Da‘Wa In The West: Islamic Mission in American Form

  • Jane I. Smith

Abstract

The impulse to “spread the faith” by whatever means available has been present in the community of Islam since the Prophet Muhammad received his first revelations in the early years of the seventh century of the Common Era. Though propagation by means of the sword was not incidental to the rapid spread of Islam across Asia, North Africa, and the Iberian Peninsula, far more peaceful means of bringing individuals and communities into the fold of Islam usually prevailed.1 In many cases, the spread of Islam really meant the adoption of a way of life and faith practiced by merchants, traders, and itinerant teachers, or the willing replacement on the part of resident populations of an oppressive over-lordship. While the political and financial rewards of the spread of the religion were not insignificant to the young community, the religious or theological goal was to make known the original message received by Muhammad of the uniqueness of God and the reality of the day of judgment.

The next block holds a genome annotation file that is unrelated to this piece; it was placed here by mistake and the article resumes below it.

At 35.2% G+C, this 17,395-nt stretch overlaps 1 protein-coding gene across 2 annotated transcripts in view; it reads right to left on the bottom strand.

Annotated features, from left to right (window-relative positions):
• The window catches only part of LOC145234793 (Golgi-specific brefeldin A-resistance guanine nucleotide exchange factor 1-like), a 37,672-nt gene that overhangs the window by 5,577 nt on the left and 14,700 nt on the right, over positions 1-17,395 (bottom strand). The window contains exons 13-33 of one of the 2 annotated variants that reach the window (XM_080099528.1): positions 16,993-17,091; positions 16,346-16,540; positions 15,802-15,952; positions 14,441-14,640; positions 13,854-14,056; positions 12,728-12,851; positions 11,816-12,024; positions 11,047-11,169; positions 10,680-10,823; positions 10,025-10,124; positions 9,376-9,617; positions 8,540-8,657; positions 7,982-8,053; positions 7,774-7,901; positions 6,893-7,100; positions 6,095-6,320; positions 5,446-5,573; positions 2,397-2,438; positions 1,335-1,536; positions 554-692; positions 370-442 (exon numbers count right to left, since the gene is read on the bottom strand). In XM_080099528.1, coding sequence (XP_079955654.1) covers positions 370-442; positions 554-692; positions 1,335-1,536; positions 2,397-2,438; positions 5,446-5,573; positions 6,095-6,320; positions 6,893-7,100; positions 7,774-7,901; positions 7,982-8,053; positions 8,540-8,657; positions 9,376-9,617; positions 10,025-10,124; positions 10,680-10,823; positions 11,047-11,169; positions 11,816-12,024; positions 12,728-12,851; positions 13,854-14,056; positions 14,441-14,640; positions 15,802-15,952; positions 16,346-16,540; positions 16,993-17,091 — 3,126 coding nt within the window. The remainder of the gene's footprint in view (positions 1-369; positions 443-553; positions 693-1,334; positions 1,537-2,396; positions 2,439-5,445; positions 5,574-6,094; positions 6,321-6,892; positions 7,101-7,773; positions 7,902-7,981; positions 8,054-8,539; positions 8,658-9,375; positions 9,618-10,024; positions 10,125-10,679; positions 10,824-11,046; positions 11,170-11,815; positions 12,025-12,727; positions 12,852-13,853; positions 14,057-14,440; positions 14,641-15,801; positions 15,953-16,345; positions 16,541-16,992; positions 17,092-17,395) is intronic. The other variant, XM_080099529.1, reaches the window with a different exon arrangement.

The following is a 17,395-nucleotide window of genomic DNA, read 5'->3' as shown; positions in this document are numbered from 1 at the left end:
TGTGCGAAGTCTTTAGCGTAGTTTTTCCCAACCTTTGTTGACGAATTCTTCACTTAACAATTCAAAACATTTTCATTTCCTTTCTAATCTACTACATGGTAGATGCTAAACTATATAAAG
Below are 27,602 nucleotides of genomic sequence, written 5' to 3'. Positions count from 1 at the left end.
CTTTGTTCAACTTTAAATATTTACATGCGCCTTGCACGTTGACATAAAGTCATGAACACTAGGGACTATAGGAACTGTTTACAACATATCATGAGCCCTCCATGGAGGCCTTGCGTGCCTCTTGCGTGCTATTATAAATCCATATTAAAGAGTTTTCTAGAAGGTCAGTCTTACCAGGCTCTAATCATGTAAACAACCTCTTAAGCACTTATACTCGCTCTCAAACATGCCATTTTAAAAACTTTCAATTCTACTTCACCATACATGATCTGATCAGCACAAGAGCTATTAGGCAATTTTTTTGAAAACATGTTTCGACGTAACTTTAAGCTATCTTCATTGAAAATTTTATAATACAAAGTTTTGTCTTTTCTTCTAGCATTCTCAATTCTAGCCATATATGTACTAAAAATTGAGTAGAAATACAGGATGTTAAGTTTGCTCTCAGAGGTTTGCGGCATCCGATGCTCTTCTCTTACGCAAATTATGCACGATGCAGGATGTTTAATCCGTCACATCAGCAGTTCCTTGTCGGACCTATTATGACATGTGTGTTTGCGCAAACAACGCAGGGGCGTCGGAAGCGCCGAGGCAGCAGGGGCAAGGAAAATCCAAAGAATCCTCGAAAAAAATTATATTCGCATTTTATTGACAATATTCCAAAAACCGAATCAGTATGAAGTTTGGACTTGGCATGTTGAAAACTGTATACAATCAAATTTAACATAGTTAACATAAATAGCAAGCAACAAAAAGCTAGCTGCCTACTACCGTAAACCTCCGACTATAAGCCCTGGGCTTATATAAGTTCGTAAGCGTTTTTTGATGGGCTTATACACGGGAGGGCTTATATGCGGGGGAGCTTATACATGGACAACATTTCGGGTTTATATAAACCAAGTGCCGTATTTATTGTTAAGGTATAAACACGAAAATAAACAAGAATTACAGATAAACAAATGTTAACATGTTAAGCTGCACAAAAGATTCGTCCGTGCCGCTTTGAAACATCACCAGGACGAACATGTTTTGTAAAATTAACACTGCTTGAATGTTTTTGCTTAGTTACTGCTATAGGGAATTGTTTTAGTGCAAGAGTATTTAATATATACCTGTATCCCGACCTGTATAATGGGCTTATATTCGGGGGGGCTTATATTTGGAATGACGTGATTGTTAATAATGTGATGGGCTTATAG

Keywords

Turkey Gelatin Arena Egypt Stake 

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Copyright information

© Jamie S. Scott and Gareth Griffiths 2005

Authors and Affiliations

  • Jane I. Smith

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